Queenstown may conjure images of pristine ski fields and extreme sports but the landscape of the adjacent Central Otago region cultivates more than epic hiking trails and precipitous gorges. On New Zealand’s South Island, about three hours from Australia’s east coast, this impressive wine country stretches across six subsections, from the glacial shores of Lake Wanaka to the vines tucked beneath imposing, snow-capped mountain ranges.
Pinot noir dominates the scene, with more than 1500 hectares under vine, and accounts for about a quarter of the country’s production of the vibrant-red drop. The unique microclimate – low annual rainfall, chilly nights and long, sunlit days that slowly ripen the grapes until they’re picked in autumn – results in bold pinots with intense and often dense flavours, while grapes from cooler sites such as Gibbston, Bannockburn and Alexandra offer spice and elegance.
The wineries themselves, many of which are committed to sustainable practices, offer stunning scenery year-round. Rippon, a biodynamic vineyard started in the 1970s by pioneer Rolfe Mills on his family’s sheep farm, basks in enviable views of Lake Wanaka. Others, such as Felton Road and Burn Cottage, are well positioned to appreciate picturesque mountain vistas.
Savouring a glass of red requires nothing more than a journey along winding gorge roads from Queenstown, making a day – or weekend – of wine-tasting an easy addition to any adventure.
Where to eat
For breakfast: Armando's Kitchen
The compact breakfast menu
is full of Mediterranean-style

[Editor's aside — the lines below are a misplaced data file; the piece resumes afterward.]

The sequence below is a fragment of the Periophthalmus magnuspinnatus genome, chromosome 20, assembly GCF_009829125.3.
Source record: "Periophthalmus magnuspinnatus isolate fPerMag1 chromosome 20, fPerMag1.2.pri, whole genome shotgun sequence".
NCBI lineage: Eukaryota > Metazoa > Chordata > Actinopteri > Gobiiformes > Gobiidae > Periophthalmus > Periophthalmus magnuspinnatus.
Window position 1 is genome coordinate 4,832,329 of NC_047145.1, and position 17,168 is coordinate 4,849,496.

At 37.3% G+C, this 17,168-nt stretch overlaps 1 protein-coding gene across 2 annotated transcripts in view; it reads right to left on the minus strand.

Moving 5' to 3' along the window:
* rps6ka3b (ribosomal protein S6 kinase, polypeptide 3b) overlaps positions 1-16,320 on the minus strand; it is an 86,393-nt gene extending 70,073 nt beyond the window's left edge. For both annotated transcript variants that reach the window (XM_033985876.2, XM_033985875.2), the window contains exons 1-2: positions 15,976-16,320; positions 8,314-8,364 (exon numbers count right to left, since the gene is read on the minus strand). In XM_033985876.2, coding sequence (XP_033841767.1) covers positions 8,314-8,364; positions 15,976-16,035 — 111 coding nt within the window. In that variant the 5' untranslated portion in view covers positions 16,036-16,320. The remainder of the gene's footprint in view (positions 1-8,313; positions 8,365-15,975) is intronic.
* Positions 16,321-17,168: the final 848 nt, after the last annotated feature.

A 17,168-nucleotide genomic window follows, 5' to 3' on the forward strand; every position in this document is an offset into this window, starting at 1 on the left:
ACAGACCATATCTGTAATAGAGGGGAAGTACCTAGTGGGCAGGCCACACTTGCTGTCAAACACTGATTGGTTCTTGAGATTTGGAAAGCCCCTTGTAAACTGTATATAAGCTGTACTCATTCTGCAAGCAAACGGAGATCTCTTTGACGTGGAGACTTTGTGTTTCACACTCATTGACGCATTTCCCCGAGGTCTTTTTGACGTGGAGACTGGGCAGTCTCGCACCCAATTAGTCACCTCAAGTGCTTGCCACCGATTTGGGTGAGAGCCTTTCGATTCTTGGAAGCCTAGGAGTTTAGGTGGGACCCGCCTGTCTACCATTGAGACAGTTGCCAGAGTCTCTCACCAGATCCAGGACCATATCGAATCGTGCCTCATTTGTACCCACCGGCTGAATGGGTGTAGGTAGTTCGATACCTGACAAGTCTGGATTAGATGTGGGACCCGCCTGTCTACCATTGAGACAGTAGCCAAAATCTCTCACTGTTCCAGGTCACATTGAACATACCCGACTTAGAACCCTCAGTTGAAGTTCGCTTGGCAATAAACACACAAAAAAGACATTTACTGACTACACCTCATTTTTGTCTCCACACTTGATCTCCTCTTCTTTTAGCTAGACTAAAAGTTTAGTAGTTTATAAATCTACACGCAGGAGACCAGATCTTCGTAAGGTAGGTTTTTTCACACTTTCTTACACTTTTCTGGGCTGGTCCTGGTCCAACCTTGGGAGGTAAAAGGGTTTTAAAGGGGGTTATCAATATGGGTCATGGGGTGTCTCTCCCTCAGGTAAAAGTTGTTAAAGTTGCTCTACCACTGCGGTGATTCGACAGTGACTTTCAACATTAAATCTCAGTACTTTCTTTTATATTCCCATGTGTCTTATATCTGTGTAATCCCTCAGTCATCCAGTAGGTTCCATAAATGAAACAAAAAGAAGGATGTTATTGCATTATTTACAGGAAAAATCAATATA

fare at this Italian eatery – ostensibly a pizza and pasta joint – overlooking Lake Dunstan. Scrambled eggs
are served alongside smoked salmon, bacon and a croissant, while peppery mince, a runny poached egg, cherry tomatoes and wilted spinach are piled atop chewy ciabatta.
71 Melmore Terrace, Cromwell
For lunch: The Cloudy Bay Shed
This is a “shed” in the loosest sense of the word. In winter,
the cave-like cellar door invites you to snuggle into a low-slung chair by the fireplace; in summer, you can take a seat outdoors with a view of the vineyards and the towering Pisa range beyond. The casual eats include Akaroa hot-smoked salmon or cheese and charcuterie platters (each with wine pairings), while the three-course fine-dining experience, served in an airy space decorated with New Zealand art, features a seasonal menu and matching wines.
45 Northburn Station Road, Cromwell
For dinner: Bannockburn Hotel
You can find classic pub grub, including steaks and burgers,
at the Bannockburn Hotel but you’d be remiss not to order from the tapas menu. Share plates include milky burrata with translucent curls of prosciutto and a sprinkle
of pine nuts and chopped
dates or pork and beef meatballs in a rich, smoky sauce. The wine list is astounding, featuring more than 200 local and international drops. Overwhelmed? Co-owner Anna Mackintosh can lead
you to your perfect glass.
420 Bannockburn Road, Cromwell
For taking home: The Merchant of Clyde